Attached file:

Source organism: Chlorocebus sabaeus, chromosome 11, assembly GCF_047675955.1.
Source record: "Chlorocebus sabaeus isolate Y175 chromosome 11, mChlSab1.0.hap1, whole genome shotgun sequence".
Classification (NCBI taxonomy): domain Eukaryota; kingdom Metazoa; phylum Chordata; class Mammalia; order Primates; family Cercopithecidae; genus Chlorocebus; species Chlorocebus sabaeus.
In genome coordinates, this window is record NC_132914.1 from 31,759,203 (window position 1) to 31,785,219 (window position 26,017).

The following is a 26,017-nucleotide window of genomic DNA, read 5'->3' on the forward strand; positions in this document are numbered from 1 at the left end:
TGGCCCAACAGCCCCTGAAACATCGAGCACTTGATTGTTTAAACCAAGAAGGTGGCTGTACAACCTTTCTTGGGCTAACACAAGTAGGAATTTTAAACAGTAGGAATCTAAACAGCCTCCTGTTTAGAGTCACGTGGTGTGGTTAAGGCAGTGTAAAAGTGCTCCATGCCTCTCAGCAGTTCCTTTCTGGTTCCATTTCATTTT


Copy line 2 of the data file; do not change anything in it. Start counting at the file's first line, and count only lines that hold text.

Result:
Source record: "Chlorocebus sabaeus isolate Y175 chromosome 11, mChlSab1.0.hap1, whole genome shotgun sequence".